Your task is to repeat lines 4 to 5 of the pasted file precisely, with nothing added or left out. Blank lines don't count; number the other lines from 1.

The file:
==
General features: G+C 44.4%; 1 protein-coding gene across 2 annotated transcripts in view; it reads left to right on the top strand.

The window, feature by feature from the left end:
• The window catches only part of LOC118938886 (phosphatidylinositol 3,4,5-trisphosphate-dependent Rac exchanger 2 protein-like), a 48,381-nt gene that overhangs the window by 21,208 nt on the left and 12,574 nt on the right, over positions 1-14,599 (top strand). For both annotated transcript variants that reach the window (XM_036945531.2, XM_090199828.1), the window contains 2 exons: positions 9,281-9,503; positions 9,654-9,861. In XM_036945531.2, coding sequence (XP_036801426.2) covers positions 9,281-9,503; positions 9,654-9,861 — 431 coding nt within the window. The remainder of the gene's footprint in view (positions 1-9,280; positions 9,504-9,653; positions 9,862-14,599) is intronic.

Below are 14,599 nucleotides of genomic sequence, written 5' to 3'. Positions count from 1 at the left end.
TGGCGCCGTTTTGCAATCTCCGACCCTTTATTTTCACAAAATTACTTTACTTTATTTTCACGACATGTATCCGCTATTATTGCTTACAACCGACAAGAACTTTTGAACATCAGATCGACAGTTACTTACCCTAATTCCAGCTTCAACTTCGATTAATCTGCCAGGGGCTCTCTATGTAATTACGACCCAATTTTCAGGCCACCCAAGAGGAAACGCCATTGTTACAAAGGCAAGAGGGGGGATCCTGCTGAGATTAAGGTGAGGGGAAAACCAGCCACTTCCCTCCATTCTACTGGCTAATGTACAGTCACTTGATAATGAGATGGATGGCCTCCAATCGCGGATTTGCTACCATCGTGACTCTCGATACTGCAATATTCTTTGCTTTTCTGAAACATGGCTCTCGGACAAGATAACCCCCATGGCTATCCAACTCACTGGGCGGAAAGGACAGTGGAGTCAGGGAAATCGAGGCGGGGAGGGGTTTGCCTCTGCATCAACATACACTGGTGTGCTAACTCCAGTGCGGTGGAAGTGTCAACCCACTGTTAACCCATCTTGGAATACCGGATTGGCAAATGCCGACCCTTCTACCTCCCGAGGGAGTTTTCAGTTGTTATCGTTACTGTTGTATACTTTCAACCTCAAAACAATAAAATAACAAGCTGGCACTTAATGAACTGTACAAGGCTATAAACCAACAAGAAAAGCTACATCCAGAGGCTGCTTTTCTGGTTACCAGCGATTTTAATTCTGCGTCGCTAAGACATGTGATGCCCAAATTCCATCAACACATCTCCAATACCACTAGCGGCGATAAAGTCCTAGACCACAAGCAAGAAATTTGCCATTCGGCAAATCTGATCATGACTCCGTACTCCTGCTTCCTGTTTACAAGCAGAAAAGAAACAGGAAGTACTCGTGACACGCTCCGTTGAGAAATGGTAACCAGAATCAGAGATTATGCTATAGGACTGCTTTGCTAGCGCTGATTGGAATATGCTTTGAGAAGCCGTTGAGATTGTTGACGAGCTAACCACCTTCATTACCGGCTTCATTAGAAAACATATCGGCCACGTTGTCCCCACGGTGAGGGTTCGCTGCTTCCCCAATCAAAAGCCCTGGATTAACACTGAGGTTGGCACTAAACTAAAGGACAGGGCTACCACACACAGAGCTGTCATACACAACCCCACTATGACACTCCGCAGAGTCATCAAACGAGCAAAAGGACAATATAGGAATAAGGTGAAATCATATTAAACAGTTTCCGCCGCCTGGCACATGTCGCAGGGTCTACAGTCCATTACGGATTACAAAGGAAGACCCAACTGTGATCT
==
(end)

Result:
Below are 14,599 nucleotides of genomic sequence, written 5' to 3'. Positions count from 1 at the left end.
TGGCGCCGTTTTGCAATCTCCGACCCTTTATTTTCACAAAATTACTTTACTTTATTTTCACGACATGTATCCGCTATTATTGCTTACAACCGACAAGAACTTTTGAACATCAGATCGACAGTTACTTACCCTAATTCCAGCTTCAACTTCGATTAATCTGCCAGGGGCTCTCTATGTAATTACGACCCAATTTTCAGGCCACCCAAGAGGAAACGCCATTGTTACAAAGGCAAGAGGGGGGATCCTGCTGAGATTAAGGTGAGGGGAAAACCAGCCACTTCCCTCCATTCTACTGGCTAATGTACAGTCACTTGATAATGAGATGGATGGCCTCCAATCGCGGATTTGCTACCATCGTGACTCTCGATACTGCAATATTCTTTGCTTTTCTGAAACATGGCTCTCGGACAAGATAACCCCCATGGCTATCCAACTCACTGGGCGGAAAGGACAGTGGAGTCAGGGAAATCGAGGCGGGGAGGGGTTTGCCTCTGCATCAACATACACTGGTGTGCTAACTCCAGTGCGGTGGAAGTGTCAACCCACTGTTAACCCATCTTGGAATACCGGATTGGCAAATGCCGACCCTTCTACCTCCCGAGGGAGTTTTCAGTTGTTATCGTTACTGTTGTATACTTTCAACCTCAAAACAATAAAATAACAAGCTGGCACTTAATGAACTGTACAAGGCTATAAACCAACAAGAAAAGCTACATCCAGAGGCTGCTTTTCTGGTTACCAGCGATTTTAATTCTGCGTCGCTAAGACATGTGATGCCCAAATTCCATCAACACATCTCCAATACCACTAGCGGCGATAAAGTCCTAGACCACAAGCAAGAAATTTGCCATTCGGCAAATCTGATCATGACTCCGTACTCCTGCTTCCTGTTTACAAGCAGAAAAGAAACAGGAAGTACTCGTGACACGCTCCGTTGAGAAATGGTAACCAGAATCAGAGATTATGCTATAGGACTGCTTTGCTAGCGCTGATTGGAATATGCTTTGAGAAGCCGTTGAGATTGTTGACGAGCTAACCACCTTCATTACCGGCTTCATTAGAAAACATATCGGCCACGTTGTCCCCACGGTGAGGGTTCGCTGCTTCCCCAATCAAAAGCCCTGGATTAACACTGAGGTTGGCACTAAACTAAAGGACAGGGCTACCACACACAGAGCTGTCATACACAACCCCACTATGACACTCCGCAGAGTCATCAAACGAGCAAAAGGACAATATAGGAATAAGGTGAAATCATATTAAACAGTTTCCGCCGCCTGGCACATGTCGCAGGGTCTACAGTCCATTACGGATTACAAAGGAAGACCCAACTGTGATCT